“It’s the saddest thing,” said Jennifer Cabral to Paul Sullivan, our reporter working on a story about people looking for reasonably priced places to live. Cabral is the moderator of a Facebook group called “Provincetown: Housing for Rent.” What saddens her is seeing the “huge, gaping need” that seems only to get worse.
And that is the situation in the Outer Cape town that has actually compiled the best record of providing affordable housing opportunities. Christine Legere reported in these pages last week that Provincetown’s 206 affordable rental units amount to 9.7 percent of the town’s total housing stock, just under the state’s recommended minimum of 10 percent. Meanwhile, Eastham has 119 affordable units, or 4.5 percent of its total stock; Wellfleet has 38 units, or 2.5 percent; and Truro has just 25 units, or 2.3 percent.
The housing crisis is the local news story that simply won’t go away. It plays a role in many other stories, like K.C. Myers’s report this week about Truro’s inability to find people to take jobs at town hall, in the police and fire departments, or as camp counselors in the town’s summer recreation program.
“The housing issue has gone from a crisis to a disaster,” said Bob Weinstein, chair of the Truro Select Board.
Last July, state Sen. Julian Cyr angered a lot of people by writing on our op-ed page that resistance to the Cloverleaf development in North Truro was part of a larger pattern of inequity that must be confronted. “Are we willing to follow through on our commitment to racial justice in our own community?” Cyr asked. “Will we put aside the exaggerated arguments that mask a persistent NIMBYism, understanding that those tactics serve racist ends?”
Some readers who opposed the Cloverleaf development were outraged because they thought that Cyr had called them racists. He didn’t. But those folks are not interested in shades of meaning, weighing evidence, or subjecting their own opinions to the discipline of logic. If they were, they wouldn’t be spreading false stories about blue baby syndrome or for-profit developers like Ted Malone getting rich off the rents he collects from people with modest incomes.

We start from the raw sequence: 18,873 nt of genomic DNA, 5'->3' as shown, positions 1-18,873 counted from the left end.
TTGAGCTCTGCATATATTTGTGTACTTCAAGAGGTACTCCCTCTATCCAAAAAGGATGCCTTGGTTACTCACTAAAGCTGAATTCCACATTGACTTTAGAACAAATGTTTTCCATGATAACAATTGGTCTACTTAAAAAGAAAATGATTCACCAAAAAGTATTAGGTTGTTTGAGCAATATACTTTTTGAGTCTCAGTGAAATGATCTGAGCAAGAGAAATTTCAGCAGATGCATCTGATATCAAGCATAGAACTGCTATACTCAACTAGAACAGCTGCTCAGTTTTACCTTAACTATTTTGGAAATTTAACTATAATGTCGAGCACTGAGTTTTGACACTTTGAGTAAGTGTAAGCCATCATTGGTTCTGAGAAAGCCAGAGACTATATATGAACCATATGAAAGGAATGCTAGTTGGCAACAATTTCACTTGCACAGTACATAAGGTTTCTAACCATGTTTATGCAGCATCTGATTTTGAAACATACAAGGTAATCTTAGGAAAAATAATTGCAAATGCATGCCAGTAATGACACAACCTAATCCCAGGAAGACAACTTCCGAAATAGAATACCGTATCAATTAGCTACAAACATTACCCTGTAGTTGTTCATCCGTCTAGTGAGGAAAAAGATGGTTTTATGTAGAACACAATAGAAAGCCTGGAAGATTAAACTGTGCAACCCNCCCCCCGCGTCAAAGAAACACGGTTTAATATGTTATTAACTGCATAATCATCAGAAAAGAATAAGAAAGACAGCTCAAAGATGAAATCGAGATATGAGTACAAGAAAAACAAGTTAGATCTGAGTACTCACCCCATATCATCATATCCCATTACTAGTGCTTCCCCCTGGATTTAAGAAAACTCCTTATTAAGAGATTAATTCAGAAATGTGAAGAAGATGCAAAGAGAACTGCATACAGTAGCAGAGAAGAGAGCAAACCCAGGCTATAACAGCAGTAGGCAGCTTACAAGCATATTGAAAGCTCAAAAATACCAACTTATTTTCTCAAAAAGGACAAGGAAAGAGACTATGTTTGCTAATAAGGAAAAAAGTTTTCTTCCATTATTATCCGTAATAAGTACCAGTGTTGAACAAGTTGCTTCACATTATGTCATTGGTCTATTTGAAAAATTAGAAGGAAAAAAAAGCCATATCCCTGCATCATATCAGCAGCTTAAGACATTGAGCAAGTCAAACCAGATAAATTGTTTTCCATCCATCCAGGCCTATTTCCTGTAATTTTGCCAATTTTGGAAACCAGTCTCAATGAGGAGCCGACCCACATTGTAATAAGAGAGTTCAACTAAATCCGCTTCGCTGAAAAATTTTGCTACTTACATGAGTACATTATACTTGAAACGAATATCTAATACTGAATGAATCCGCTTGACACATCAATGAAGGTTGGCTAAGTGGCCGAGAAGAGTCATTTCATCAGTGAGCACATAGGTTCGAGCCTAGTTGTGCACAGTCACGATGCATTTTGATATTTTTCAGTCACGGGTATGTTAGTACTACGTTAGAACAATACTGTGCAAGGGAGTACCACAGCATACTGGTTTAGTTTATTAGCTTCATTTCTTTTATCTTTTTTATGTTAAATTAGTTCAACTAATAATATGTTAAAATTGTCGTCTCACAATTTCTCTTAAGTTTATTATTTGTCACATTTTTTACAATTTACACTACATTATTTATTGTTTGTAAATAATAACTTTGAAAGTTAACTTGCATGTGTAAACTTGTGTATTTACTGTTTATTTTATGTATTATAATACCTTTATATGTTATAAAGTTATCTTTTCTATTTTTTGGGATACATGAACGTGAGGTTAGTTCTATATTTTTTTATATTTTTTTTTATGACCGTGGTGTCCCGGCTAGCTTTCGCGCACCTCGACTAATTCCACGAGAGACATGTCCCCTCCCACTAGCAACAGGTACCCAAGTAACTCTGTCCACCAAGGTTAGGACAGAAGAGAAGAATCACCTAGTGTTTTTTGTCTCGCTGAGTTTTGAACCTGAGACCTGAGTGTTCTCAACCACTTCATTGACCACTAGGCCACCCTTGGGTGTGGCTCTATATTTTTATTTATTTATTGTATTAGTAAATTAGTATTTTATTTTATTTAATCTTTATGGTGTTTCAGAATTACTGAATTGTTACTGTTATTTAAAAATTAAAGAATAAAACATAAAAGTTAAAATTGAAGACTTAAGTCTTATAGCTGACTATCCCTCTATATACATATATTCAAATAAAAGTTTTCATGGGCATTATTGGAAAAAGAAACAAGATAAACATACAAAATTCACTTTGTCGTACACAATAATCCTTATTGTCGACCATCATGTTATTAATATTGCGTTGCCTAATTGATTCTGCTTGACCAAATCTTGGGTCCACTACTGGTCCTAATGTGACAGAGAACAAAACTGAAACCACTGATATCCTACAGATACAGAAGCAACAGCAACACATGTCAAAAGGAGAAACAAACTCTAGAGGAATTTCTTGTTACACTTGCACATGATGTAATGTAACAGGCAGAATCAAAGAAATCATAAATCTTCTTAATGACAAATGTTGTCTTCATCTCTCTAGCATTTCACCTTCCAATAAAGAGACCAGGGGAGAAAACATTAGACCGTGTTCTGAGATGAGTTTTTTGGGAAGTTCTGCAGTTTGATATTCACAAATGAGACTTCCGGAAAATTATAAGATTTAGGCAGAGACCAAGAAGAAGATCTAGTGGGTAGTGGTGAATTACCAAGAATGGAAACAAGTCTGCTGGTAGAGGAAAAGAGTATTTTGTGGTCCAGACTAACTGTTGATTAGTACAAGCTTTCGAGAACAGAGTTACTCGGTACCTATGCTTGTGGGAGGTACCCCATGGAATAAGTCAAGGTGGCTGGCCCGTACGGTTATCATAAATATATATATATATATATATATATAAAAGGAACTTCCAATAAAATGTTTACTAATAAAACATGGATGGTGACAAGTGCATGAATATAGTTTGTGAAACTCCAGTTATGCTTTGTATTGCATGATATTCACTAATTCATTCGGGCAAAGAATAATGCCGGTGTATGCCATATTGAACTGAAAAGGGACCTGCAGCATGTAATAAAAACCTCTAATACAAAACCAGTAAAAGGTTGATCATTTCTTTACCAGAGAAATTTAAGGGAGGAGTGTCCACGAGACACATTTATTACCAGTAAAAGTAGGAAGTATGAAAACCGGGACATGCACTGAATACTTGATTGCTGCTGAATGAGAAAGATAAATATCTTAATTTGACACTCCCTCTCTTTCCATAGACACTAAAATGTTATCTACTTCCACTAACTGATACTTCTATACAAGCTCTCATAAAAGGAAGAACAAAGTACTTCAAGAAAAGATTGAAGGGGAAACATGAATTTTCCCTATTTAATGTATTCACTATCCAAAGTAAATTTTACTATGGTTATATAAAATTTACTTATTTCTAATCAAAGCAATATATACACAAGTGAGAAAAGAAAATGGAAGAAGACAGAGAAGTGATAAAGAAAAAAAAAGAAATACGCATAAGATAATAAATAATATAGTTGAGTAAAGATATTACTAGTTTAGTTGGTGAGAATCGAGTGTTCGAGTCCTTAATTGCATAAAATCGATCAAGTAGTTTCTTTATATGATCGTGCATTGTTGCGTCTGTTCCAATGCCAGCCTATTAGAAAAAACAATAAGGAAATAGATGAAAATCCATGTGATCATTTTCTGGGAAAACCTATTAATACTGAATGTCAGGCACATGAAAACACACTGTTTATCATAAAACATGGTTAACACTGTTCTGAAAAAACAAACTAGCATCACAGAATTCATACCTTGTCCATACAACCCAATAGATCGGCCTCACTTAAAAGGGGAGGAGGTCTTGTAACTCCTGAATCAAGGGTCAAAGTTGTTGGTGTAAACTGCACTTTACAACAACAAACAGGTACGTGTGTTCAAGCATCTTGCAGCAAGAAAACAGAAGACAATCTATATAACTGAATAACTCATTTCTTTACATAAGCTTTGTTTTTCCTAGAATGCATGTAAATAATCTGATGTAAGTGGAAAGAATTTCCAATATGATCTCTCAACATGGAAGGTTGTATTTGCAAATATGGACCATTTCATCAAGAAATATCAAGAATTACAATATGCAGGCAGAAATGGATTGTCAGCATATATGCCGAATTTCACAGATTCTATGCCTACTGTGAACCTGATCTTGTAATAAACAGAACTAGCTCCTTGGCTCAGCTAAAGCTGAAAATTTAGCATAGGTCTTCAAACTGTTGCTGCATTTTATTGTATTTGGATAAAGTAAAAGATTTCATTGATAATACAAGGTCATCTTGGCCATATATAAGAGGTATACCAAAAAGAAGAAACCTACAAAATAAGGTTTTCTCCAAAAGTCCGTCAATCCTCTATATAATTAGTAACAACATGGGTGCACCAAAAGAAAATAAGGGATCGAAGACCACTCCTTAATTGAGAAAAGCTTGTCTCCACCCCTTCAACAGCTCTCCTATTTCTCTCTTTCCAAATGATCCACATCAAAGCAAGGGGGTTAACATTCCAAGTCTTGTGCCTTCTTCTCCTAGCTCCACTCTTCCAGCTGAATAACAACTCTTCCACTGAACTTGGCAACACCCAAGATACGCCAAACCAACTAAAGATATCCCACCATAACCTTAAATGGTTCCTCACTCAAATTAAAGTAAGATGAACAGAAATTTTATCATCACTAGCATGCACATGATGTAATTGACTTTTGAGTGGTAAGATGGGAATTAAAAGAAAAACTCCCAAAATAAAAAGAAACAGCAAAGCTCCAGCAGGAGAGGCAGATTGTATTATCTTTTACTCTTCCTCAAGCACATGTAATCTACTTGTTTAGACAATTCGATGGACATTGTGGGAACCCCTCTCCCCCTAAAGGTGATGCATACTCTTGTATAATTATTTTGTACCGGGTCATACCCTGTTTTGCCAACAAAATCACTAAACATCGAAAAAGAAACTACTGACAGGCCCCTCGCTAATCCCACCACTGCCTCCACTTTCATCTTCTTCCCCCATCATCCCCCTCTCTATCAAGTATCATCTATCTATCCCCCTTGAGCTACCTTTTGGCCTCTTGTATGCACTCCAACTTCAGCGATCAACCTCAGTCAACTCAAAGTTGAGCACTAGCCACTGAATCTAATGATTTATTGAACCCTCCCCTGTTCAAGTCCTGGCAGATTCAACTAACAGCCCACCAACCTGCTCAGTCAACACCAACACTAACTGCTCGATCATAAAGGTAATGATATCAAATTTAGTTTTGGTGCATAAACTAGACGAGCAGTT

Christine Legere and Paul Benson write in this week’s edition about the financing of affordable housing developments like the Cloverleaf, still to be built, and completed projects like Sally’s Way in Truro, Province Landing in Provincetown, and the Village at Nauset Green in Eastham. No one is getting rich by building these rental apartments that are deed-restricted so they will remain available to people of modest and middling means. And the cost to the towns of helping developers realize their plans is stunningly low: between $15,000 and $32,000 per unit.
Will more affordable developments like Sally’s Way and Provincetown’s Stable Path destroy the “character” of our towns, as the nay-sayers argue? That depends on what character you’re talking about — the far-sighted and hopeful one, or the self-absorbed and cynical one.